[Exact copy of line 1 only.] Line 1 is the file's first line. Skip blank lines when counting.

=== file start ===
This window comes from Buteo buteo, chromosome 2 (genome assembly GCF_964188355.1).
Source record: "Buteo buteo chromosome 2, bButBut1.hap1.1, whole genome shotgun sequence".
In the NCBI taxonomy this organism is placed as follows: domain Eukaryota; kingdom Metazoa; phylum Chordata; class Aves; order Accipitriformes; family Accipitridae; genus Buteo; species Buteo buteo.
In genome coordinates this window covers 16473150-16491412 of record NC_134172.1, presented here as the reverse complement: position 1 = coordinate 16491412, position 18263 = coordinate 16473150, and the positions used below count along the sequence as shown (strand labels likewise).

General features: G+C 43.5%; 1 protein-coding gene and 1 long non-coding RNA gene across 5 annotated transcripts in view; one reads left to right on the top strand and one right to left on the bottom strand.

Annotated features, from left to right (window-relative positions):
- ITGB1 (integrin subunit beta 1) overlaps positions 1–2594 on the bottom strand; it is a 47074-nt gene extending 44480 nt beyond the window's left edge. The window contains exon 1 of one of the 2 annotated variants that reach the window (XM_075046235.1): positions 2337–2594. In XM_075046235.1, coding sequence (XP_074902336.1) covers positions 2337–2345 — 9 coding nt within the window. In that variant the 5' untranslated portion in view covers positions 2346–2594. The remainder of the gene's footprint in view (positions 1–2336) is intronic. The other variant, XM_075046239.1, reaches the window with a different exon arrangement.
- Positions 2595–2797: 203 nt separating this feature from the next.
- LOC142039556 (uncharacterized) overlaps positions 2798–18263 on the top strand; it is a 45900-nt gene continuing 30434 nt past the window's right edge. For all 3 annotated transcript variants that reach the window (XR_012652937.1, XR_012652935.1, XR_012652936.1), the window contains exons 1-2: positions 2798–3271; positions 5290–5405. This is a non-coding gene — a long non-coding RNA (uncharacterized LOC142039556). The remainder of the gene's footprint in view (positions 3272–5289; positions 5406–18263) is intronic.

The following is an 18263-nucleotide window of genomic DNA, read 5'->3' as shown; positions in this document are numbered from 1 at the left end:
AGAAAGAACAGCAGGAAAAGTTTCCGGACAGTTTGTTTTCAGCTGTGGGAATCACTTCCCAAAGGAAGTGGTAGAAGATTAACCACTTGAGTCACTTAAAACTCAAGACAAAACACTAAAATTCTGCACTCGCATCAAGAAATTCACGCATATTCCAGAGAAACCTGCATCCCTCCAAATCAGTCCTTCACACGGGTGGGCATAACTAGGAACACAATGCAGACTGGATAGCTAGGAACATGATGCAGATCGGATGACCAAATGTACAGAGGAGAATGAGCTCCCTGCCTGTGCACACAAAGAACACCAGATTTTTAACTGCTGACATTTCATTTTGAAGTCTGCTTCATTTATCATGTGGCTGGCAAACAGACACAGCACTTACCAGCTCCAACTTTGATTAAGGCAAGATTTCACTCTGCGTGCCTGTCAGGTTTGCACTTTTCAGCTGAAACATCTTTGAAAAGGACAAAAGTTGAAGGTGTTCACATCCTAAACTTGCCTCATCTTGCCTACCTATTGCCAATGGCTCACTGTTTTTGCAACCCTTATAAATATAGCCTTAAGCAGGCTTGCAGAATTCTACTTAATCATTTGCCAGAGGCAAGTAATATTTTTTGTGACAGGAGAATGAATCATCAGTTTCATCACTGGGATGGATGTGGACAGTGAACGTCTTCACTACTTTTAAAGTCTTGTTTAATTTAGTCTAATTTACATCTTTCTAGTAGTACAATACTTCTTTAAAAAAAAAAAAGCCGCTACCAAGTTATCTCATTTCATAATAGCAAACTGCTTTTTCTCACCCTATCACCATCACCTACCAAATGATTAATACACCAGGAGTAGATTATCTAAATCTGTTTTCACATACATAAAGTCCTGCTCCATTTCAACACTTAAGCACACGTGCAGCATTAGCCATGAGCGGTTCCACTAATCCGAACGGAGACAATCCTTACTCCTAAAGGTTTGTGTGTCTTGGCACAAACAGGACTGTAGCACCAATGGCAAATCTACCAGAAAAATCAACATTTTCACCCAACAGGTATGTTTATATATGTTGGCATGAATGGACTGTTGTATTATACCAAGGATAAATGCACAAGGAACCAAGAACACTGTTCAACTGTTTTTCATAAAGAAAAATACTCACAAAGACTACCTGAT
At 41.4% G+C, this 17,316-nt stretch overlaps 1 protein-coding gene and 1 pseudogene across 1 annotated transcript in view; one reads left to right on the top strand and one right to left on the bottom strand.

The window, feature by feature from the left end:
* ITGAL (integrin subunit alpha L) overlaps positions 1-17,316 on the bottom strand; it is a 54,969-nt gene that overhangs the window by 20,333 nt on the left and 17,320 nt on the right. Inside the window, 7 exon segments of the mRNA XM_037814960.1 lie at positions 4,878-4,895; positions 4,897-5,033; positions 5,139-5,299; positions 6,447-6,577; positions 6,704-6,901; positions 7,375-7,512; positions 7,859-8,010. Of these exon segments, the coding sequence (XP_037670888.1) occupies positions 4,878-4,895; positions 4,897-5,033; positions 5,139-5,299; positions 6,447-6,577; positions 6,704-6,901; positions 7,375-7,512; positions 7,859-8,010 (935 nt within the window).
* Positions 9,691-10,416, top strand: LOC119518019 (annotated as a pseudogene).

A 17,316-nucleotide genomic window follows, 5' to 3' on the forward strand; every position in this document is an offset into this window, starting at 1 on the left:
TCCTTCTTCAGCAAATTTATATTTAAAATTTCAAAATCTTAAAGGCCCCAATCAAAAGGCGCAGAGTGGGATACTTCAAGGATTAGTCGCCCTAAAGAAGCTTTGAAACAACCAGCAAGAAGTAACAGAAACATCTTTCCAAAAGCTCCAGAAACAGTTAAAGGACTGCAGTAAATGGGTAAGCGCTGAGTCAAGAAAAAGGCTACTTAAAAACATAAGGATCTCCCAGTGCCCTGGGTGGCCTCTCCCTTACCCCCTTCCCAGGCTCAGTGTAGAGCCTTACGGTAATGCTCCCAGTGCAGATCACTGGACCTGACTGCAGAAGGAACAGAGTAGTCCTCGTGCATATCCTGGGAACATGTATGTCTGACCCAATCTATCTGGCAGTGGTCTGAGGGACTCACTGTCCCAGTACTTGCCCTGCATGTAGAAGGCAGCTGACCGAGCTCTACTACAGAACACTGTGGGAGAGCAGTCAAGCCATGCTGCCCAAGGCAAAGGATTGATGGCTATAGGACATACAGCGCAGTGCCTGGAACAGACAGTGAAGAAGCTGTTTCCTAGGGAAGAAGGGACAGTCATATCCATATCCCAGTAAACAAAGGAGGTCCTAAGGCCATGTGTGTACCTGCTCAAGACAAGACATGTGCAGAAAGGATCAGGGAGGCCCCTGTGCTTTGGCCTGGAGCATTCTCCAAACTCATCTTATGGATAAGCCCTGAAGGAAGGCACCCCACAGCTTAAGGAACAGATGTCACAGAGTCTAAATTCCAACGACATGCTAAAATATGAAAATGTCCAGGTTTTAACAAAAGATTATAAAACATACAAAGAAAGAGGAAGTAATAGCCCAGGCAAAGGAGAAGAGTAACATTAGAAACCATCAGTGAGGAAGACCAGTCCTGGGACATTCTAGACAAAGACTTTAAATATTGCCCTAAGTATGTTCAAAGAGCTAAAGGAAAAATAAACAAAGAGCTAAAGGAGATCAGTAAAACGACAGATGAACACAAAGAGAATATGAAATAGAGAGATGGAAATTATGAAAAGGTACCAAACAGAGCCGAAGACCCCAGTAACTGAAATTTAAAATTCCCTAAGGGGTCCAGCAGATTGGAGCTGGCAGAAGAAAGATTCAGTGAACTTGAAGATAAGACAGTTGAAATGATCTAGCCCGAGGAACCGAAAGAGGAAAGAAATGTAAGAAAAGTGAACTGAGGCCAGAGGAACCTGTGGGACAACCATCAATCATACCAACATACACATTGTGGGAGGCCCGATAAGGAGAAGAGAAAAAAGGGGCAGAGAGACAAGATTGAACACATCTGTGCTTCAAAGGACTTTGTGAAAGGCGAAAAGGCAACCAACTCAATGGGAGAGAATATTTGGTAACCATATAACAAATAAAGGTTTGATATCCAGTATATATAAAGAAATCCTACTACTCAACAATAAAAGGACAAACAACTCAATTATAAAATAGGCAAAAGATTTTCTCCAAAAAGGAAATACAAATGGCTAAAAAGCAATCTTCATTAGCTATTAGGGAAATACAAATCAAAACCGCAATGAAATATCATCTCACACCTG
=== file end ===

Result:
This window comes from Buteo buteo, chromosome 2 (genome assembly GCF_964188355.1).